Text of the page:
New mining operations in Namibia will generate more than 3,000 jobs through 2018, offsetting Glencore Plc and Rio Tinto operational losses, according to the CEO of the Chamber of Mines; the arid, geologically rich Southwest African nation hosts some of the world’s greatest uranium and offshore diamond reserves.

These workers, said Chamber CEO Veston Malango, will be absorbed into mines under construction by the China General Nuclear Power Holding Corp., B2Gold Corp. and Weatherly International Plc. In June, Glencore slashed 124 full-time positions at its Rosh Pinah zinc and lead mine; No. 2 miner Rio Tinto lost 265 jobs at its Rossing uranium site.

“We know the workers are skilled and experienced and the three new investments will create more than 3,000 new permanent jobs,” Malango told Bloomberg this week; as of 2013, Namibia’s mining sector represented 7,582 permanent workers, 909 temporary employees and 8,218 contractors, according to the chamber’s annual report.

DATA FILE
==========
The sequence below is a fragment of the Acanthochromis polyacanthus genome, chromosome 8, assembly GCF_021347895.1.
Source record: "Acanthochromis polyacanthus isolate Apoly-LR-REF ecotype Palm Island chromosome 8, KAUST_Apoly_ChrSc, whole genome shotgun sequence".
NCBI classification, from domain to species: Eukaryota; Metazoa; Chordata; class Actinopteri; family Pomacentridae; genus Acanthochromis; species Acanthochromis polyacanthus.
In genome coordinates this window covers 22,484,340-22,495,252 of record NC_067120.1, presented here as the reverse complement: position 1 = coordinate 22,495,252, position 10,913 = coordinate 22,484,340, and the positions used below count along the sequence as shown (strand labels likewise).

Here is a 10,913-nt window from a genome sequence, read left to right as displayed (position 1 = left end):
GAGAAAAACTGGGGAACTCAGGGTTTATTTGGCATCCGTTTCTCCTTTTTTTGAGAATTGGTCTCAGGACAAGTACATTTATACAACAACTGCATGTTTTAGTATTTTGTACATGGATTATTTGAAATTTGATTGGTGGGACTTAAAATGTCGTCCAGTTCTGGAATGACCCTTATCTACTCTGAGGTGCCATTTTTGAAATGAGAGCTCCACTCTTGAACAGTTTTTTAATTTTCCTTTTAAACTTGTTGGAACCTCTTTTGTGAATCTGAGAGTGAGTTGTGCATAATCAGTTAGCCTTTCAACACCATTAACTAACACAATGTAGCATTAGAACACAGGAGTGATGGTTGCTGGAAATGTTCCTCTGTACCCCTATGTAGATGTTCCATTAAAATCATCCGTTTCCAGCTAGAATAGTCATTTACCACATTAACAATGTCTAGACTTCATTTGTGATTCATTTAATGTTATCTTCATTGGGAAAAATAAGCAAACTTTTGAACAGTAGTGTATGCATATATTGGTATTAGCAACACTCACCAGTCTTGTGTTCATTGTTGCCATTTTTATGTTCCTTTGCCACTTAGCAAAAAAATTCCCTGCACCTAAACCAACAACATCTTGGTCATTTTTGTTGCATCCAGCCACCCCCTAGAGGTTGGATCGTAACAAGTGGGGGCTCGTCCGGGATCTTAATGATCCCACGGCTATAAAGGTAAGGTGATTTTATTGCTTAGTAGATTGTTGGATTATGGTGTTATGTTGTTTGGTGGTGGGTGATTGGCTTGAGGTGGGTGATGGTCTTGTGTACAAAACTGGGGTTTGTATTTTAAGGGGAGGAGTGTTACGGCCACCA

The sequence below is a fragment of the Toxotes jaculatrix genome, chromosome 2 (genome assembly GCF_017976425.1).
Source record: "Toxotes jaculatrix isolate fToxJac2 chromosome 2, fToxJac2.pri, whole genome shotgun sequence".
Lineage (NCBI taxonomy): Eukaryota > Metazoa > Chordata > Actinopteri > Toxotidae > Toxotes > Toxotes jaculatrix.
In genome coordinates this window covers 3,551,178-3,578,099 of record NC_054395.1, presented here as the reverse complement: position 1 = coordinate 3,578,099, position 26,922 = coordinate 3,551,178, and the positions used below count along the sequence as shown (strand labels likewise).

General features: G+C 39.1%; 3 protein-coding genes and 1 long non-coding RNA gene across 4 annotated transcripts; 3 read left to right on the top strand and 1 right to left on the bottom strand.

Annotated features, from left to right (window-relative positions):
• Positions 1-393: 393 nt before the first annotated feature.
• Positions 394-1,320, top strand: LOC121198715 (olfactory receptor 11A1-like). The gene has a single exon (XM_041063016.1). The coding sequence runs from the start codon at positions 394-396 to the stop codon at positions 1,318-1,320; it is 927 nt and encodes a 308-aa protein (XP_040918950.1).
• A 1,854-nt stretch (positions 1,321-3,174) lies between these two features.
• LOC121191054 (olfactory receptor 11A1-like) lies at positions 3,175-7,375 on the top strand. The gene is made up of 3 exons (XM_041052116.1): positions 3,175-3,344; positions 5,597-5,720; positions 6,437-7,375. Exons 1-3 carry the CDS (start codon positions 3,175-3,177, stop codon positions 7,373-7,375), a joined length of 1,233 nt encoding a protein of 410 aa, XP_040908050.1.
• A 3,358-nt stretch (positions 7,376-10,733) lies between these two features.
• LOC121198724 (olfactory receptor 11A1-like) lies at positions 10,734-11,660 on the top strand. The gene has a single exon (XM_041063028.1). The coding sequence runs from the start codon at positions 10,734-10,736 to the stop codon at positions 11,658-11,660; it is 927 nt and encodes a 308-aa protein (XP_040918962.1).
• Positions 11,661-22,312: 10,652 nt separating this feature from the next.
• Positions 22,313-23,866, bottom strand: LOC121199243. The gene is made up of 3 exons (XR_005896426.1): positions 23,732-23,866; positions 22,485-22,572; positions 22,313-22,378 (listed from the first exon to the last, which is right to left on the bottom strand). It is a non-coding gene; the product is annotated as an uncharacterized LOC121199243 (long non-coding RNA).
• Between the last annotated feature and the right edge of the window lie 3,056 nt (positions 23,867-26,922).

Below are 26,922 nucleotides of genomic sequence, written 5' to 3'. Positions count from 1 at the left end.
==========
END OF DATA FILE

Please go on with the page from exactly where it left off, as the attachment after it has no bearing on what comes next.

B2Gold’s Otjikoto mine in north Namibia, pending Q4 commercial production, will generate some 600 jobs, while Weatherly’s Tschudi copper cathode project will employ 500 more workers by 2015, Malango added; China General Nuclear’s Husab uranium mine, meanwhile, will staff more than 2,000 on full production in 2017.

Nonetheless, while mining is a key driver of the Namibian economy, its workers often lack skills in engineering and exploration. “The big challenge is engineers who can take up managerial and highly technical positions in the entire mining chain,” Malango added. “We have artisans from local colleges,” but “when it comes to engineering, mining companies are struggling to get the skills.”